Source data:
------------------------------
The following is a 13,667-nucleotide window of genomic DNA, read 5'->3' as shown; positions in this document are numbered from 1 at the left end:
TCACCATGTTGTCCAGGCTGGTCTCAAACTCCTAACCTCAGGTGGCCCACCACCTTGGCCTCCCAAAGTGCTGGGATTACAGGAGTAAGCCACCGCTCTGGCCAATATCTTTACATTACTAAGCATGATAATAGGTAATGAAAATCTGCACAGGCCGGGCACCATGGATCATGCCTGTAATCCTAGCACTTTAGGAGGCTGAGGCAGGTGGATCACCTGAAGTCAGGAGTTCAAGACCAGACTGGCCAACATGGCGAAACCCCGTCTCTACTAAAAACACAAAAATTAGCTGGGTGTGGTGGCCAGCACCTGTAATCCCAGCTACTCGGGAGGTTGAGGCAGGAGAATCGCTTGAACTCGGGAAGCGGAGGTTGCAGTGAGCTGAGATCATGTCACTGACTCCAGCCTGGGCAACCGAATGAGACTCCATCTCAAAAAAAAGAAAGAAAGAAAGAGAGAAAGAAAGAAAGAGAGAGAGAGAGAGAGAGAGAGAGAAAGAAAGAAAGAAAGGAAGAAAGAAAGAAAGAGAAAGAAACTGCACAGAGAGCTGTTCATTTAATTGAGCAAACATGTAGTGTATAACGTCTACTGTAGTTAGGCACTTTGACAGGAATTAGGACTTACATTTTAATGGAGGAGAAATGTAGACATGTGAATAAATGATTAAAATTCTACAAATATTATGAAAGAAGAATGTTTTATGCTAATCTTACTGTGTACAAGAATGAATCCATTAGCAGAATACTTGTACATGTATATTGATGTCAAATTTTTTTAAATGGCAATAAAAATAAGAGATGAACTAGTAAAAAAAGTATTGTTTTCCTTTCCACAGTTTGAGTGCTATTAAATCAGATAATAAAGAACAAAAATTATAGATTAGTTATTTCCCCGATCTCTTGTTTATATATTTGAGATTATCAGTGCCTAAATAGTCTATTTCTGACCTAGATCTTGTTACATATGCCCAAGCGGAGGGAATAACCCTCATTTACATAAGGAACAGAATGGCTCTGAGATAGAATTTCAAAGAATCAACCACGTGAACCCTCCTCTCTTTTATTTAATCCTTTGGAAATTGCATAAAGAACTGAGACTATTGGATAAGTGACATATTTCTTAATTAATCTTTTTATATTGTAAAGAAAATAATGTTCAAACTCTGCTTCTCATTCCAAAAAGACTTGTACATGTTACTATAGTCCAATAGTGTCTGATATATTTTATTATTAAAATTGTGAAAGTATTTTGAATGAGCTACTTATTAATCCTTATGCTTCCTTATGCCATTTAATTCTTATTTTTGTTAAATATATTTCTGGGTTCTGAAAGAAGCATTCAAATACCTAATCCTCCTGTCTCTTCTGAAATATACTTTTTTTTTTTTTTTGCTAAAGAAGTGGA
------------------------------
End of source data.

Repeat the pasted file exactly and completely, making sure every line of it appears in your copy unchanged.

The following is a 13,667-nucleotide window of genomic DNA, read 5'->3' as shown; positions in this document are numbered from 1 at the left end:
TCACCATGTTGTCCAGGCTGGTCTCAAACTCCTAACCTCAGGTGGCCCACCACCTTGGCCTCCCAAAGTGCTGGGATTACAGGAGTAAGCCACCGCTCTGGCCAATATCTTTACATTACTAAGCATGATAATAGGTAATGAAAATCTGCACAGGCCGGGCACCATGGATCATGCCTGTAATCCTAGCACTTTAGGAGGCTGAGGCAGGTGGATCACCTGAAGTCAGGAGTTCAAGACCAGACTGGCCAACATGGCGAAACCCCGTCTCTACTAAAAACACAAAAATTAGCTGGGTGTGGTGGCCAGCACCTGTAATCCCAGCTACTCGGGAGGTTGAGGCAGGAGAATCGCTTGAACTCGGGAAGCGGAGGTTGCAGTGAGCTGAGATCATGTCACTGACTCCAGCCTGGGCAACCGAATGAGACTCCATCTCAAAAAAAAGAAAGAAAGAAAGAGAGAAAGAAAGAAAGAGAGAGAGAGAGAGAGAGAGAGAGAAAGAAAGAAAGAAAGGAAGAAAGAAAGAAAGAGAAAGAAACTGCACAGAGAGCTGTTCATTTAATTGAGCAAACATGTAGTGTATAACGTCTACTGTAGTTAGGCACTTTGACAGGAATTAGGACTTACATTTTAATGGAGGAGAAATGTAGACATGTGAATAAATGATTAAAATTCTACAAATATTATGAAAGAAGAATGTTTTATGCTAATCTTACTGTGTACAAGAATGAATCCATTAGCAGAATACTTGTACATGTATATTGATGTCAAATTTTTTTAAATGGCAATAAAAATAAGAGATGAACTAGTAAAAAAAGTATTGTTTTCCTTTCCACAGTTTGAGTGCTATTAAATCAGATAATAAAGAACAAAAATTATAGATTAGTTATTTCCCCGATCTCTTGTTTATATATTTGAGATTATCAGTGCCTAAATAGTCTATTTCTGACCTAGATCTTGTTACATATGCCCAAGCGGAGGGAATAACCCTCATTTACATAAGGAACAGAATGGCTCTGAGATAGAATTTCAAAGAATCAACCACGTGAACCCTCCTCTCTTTTATTTAATCCTTTGGAAATTGCATAAAGAACTGAGACTATTGGATAAGTGACATATTTCTTAATTAATCTTTTTATATTGTAAAGAAAATAATGTTCAAACTCTGCTTCTCATTCCAAAAAGACTTGTACATGTTACTATAGTCCAATAGTGTCTGATATATTTTATTATTAAAATTGTGAAAGTATTTTGAATGAGCTACTTATTAATCCTTATGCTTCCTTATGCCATTTAATTCTTATTTTTGTTAAATATATTTCTGGGTTCTGAAAGAAGCATTCAAATACCTAATCCTCCTGTCTCTTCTGAAATATACTTTTTTTTTTTTTTTGCTAAAGAAGTGGA